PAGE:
Someone out there is not on time. Someone is getting charged for being late. Someone is over drafting. Somebody has to be doing it; otherwise the credit card business wouldn’t be in business.

Credit cards are the cigarette of the financial world. It’s time to cut them up.What about the points? Who cares about the points! I don’t have to sit around looking at my bank statements and worry did I pay this off in time?

But what about 2% on all purchases? Again who cares?
That is 2 cents off every dollar.
20 cents for every 10 dollars.
2 dollars off every 100 dollars.
20 dollars off every 1,000 dollars.
200 dollars off every 10,000.
2,000 dollars off every 100,000.

None of these points or cash back bonuses or flights will change your life. It only takes one time to be late. One time for the credit card companies to get a $39 late charge for them to win.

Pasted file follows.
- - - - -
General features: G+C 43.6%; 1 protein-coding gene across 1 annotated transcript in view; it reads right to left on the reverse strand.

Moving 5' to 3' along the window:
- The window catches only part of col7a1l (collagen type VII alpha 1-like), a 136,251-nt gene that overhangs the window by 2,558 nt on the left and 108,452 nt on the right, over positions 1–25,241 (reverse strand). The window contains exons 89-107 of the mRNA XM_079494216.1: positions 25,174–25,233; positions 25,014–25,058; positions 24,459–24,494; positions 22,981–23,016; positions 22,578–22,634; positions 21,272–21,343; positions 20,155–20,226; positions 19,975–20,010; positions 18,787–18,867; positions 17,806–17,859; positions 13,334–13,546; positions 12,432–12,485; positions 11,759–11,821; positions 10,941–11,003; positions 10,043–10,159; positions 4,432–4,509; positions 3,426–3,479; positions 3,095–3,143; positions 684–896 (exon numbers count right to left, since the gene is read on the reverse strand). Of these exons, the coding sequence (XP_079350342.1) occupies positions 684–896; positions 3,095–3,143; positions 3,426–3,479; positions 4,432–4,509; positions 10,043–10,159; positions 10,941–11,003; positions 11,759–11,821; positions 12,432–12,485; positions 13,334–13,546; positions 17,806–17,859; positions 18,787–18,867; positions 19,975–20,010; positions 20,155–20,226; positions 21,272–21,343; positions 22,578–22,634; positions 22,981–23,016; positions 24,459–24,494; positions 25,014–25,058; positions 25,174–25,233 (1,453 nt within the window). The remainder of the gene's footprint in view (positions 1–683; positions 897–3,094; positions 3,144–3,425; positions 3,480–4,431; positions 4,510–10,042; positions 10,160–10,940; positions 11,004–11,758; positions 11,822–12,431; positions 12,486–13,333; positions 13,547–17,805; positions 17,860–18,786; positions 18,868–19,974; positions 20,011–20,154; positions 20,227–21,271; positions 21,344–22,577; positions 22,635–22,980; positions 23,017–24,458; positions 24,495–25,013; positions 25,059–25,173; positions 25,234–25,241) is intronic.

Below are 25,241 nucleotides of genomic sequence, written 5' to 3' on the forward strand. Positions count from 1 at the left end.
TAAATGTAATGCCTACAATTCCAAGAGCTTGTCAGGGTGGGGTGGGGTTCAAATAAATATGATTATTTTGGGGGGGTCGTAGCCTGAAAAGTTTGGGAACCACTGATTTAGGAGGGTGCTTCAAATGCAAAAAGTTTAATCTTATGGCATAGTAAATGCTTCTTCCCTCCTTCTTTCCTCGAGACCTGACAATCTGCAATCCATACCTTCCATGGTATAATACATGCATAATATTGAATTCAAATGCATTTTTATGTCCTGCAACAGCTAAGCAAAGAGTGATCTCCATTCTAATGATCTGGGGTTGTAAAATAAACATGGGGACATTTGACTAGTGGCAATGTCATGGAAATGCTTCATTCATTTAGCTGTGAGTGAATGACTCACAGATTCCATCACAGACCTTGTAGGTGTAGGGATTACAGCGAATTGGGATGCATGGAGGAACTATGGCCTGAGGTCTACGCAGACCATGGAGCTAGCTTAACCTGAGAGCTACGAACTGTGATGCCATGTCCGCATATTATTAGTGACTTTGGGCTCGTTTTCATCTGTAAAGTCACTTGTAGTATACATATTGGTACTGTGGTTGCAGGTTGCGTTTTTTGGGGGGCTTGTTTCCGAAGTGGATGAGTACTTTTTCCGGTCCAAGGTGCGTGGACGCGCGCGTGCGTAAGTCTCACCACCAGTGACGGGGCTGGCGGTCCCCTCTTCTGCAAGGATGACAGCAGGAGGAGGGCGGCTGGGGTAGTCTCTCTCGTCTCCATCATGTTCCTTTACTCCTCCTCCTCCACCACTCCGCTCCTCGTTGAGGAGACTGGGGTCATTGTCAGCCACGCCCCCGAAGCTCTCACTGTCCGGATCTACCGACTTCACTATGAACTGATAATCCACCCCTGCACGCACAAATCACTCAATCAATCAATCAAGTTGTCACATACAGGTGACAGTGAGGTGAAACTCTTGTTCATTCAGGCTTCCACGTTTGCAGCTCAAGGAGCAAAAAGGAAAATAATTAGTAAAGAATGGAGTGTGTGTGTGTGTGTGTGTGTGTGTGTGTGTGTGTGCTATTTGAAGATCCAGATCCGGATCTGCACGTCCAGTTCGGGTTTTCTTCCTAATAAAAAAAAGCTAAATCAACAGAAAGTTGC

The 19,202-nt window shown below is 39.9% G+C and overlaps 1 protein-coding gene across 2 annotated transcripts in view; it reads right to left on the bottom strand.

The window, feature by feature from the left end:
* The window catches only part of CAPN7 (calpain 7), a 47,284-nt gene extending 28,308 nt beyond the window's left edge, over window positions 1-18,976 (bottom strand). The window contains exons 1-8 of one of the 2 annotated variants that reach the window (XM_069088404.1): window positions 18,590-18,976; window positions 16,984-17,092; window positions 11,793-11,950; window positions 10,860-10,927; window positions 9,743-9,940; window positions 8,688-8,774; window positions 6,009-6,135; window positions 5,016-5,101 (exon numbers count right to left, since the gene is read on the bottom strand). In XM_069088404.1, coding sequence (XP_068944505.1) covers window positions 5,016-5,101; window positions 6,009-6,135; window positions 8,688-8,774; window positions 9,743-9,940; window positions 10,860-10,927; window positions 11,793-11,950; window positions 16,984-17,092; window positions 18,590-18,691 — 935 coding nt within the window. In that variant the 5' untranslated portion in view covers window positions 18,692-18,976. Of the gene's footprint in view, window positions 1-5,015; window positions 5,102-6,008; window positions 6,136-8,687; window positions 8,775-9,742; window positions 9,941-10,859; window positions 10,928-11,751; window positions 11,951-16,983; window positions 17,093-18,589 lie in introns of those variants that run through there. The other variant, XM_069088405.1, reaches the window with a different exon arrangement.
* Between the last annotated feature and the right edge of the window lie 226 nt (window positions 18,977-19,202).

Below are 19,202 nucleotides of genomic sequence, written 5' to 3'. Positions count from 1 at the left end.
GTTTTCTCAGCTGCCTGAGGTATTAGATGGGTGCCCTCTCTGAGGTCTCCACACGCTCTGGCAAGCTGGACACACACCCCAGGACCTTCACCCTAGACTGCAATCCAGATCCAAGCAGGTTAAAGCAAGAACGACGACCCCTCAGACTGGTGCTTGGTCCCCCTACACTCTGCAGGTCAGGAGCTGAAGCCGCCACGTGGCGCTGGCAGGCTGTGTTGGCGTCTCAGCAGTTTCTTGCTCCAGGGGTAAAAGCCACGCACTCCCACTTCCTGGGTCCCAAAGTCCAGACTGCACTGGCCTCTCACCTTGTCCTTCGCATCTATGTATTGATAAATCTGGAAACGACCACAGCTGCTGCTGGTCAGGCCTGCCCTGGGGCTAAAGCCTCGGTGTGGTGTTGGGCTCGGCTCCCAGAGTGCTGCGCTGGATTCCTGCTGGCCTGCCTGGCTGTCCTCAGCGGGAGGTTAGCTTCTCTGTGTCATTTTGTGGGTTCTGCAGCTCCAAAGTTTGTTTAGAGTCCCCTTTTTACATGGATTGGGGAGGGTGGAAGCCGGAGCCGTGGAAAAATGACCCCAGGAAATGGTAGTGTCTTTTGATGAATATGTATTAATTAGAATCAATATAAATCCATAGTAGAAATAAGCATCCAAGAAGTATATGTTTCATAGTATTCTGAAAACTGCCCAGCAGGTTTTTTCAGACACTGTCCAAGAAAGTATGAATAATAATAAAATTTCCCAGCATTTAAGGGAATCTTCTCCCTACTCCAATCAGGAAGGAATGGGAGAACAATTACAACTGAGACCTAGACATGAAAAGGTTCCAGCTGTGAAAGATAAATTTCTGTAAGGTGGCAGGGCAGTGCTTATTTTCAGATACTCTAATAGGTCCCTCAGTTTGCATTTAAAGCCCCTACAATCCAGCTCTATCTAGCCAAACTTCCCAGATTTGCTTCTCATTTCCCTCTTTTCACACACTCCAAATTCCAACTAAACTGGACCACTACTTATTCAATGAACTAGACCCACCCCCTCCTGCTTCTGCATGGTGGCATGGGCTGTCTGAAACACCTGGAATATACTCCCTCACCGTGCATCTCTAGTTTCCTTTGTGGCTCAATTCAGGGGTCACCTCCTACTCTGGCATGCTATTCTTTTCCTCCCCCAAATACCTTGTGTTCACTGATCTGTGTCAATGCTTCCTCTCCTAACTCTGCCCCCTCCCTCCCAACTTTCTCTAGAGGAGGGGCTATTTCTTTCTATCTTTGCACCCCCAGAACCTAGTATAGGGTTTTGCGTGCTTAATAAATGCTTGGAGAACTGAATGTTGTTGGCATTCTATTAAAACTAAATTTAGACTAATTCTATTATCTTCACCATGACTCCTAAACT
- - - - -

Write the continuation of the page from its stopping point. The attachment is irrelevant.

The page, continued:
Credit card companies are not your friends. They are not trying to make your lives better. They are selling bondage.

Don’t sell yourself so cheap for cash back gimmicks. Your time and attention are far more valuable than what they can offer.

Give them the onion

Do you want to be remembered? Don’t be predictable.

We have an expression among our circle of friends: give them the onion, make them cry.

While a flower is nice and multiple flowers are even nicer, it is common. There is nothing special about the flowers. Sure you went to the florist, picked out the arrangement they would like and opened up your wallet to purchase them but anyone can do this. It isn’t remarkable. No one remembers anyone by being ordinary.